What is the NSW Civil and Administrative Tribunal?
If you are a tenant or think you may be a tenant, and you’re having problems with your landlord, agent or head-tenant, you can apply to the NSW Civil and Administrative Tribunal (NCAT) to have the matter resolved. NCAT is an amalgamation of a number of other smaller Tribunals. Before NCAT, tenancy issues were heard at the Consumer Trader and Tenancy Tribunal (CTTT).
NCAT has a number of different divisions. The division for tenancy and boarding house disputes is called the Consumer and Commercial Division.
NCAT sits at various locations in Sydney and throughout NSW. It is designed to provide cheap and informal resolutions to disputes between landlords and tenants. The application fee for an NCAT application is less than a court, and there are usually no other costs involved, such as legal fees. Refer to the NCAT website for up-to-date fees and charges.
To start an application in NCAT, you fill out a form and lodge it with a Tribunal registry, in person, by mail or online. The form asks you what orders you want NCAT to make and why.
If you make an application to NCAT, you will need to provide evidence of your claims. For example, if your landlord failed to carry out repairs over a period of time, you should have copies of letters asking for the repairs to be done, photographs of the problem or statements from witnesses who can confirm your claims.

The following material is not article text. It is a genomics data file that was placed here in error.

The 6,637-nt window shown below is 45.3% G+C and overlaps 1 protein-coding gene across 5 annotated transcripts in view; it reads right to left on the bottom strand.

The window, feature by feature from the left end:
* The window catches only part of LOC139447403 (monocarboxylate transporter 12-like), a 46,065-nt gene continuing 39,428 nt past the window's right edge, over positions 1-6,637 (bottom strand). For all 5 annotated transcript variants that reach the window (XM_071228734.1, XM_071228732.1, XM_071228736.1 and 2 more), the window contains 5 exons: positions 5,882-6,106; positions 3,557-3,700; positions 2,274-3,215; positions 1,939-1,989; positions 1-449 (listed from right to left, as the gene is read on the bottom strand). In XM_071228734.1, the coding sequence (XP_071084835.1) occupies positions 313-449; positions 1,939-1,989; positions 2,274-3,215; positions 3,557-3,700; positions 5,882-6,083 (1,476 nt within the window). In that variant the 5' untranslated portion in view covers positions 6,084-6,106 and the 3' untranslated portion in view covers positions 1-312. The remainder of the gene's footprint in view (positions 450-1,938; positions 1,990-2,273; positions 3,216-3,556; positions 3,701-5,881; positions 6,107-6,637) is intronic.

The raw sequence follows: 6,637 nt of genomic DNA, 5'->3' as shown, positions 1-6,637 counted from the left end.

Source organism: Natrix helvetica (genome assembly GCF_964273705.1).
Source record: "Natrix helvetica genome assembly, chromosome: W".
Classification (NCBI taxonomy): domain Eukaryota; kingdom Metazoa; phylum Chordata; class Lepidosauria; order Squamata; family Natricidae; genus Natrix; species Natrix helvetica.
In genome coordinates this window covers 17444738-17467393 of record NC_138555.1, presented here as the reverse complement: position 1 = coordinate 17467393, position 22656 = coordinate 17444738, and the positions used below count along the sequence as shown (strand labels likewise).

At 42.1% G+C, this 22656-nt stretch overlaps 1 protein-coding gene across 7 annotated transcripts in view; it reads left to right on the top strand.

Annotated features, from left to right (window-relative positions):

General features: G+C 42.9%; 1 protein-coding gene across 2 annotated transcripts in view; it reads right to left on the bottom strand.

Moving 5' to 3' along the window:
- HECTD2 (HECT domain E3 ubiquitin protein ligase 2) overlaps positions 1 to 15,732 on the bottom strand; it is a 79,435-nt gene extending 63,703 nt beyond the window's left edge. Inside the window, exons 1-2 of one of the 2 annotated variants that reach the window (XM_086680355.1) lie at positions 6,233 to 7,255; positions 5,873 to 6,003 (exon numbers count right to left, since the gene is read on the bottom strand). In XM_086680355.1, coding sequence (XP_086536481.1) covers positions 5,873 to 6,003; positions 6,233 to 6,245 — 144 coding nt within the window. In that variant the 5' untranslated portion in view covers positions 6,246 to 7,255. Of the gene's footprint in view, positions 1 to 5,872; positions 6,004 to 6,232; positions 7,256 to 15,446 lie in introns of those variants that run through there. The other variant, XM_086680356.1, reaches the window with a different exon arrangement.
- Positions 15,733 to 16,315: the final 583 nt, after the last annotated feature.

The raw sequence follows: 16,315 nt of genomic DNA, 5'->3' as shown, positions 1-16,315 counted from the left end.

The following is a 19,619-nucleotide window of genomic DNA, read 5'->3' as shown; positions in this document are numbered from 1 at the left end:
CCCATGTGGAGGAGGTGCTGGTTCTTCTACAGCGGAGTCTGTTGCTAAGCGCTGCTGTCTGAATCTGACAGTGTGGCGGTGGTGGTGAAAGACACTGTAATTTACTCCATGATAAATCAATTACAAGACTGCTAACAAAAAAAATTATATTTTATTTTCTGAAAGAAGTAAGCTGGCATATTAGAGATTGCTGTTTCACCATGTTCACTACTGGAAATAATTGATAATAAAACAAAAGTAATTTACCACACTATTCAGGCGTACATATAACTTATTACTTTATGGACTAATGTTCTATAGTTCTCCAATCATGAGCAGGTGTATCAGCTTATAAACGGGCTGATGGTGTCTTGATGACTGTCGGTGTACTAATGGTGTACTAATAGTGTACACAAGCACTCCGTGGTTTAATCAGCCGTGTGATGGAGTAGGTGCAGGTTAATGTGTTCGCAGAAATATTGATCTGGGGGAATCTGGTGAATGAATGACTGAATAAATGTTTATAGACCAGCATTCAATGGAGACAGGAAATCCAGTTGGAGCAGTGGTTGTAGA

Before going to a hearing, you will be given the chance to negotiate with your landlord in conciliation. This will involve both you and your landlord presenting your evidence and trying to come to an agreement on the matter. A conciliator can be provided to assist negotiations if desired. If you make an agreement, NCAT will turn your agreement into orders.
If you can’t reach an agreement, you will go on to an informal or formal hearing. Most people choose an immediate informal hearing. A Tribunal Member hears the case and usually there is no legal representation. If you choose a formal hearing, then witnesses can give sworn statements, and the case proceeds a little more like a court. If you are planning to take a case to NCAT, contact your local tenants’ advice service for information about what you need to do to lodge an application and prepare for the hearing (see Contact Points).
If your landlord has applied to NCAT, make sure you turn up for the hearing. If you don’t show up, NCAT can still make orders against you. Even if you have no written evidence in support of your case, it is important that you take the opportunity to defend yourself and explain what happened. Your circumstances will generally be taken into account and it may be possible to get more time to move out or negotiate a settlement.